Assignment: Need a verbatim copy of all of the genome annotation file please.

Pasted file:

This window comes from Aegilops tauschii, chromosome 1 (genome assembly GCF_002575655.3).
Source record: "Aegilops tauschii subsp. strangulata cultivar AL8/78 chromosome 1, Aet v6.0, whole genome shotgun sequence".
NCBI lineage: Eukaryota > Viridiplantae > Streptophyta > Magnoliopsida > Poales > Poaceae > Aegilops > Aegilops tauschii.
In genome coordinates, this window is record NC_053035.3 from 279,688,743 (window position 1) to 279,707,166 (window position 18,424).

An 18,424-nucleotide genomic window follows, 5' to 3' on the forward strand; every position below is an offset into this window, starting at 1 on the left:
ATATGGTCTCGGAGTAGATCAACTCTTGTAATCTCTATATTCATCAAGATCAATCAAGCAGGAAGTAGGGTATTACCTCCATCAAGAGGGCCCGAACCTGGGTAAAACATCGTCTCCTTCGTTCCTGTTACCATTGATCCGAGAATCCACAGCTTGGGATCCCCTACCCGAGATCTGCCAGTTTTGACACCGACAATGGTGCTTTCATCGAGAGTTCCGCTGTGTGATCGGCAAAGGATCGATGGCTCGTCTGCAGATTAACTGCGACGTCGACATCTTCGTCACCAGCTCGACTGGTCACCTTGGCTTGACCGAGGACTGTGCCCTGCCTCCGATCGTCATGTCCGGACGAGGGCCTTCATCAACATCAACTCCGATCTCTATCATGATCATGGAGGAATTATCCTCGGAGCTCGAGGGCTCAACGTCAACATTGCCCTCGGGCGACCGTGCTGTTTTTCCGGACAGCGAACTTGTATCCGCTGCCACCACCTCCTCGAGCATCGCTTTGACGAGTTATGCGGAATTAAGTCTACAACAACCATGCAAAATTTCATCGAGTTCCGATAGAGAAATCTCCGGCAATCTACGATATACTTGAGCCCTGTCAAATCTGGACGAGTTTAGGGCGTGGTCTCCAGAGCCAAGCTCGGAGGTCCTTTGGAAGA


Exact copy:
This window comes from Aegilops tauschii, chromosome 1 (genome assembly GCF_002575655.3).
Source record: "Aegilops tauschii subsp. strangulata cultivar AL8/78 chromosome 1, Aet v6.0, whole genome shotgun sequence".
NCBI lineage: Eukaryota > Viridiplantae > Streptophyta > Magnoliopsida > Poales > Poaceae > Aegilops > Aegilops tauschii.
In genome coordinates, this window is record NC_053035.3 from 279,688,743 (window position 1) to 279,707,166 (window position 18,424).

An 18,424-nucleotide genomic window follows, 5' to 3' on the forward strand; every position below is an offset into this window, starting at 1 on the left:
ATATGGTCTCGGAGTAGATCAACTCTTGTAATCTCTATATTCATCAAGATCAATCAAGCAGGAAGTAGGGTATTACCTCCATCAAGAGGGCCCGAACCTGGGTAAAACATCGTCTCCTTCGTTCCTGTTACCATTGATCCGAGAATCCACAGCTTGGGATCCCCTACCCGAGATCTGCCAGTTTTGACACCGACAATGGTGCTTTCATCGAGAGTTCCGCTGTGTGATCGGCAAAGGATCGATGGCTCGTCTGCAGATTAACTGCGACGTCGACATCTTCGTCACCAGCTCGACTGGTCACCTTGGCTTGACCGAGGACTGTGCCCTGCCTCCGATCGTCATGTCCGGACGAGGGCCTTCATCAACATCAACTCCGATCTCTATCATGATCATGGAGGAATTATCCTCGGAGCTCGAGGGCTCAACGTCAACATTGCCCTCGGGCGACCGTGCTGTTTTTCCGGACAGCGAACTTGTATCCGCTGCCACCACCTCCTCGAGCATCGCTTTGACGAGTTATGCGGAATTAAGTCTACAACAACCATGCAAAATTTCATCGAGTTCCGATAGAGAAATCTCCGGCAATCTACGATATACTTGAGCCCTGTCAAATCTGGACGAGTTTAGGGCGTGGTCTCCAGAGCCAAGCTCGGAGGTCCTTTGGAAGA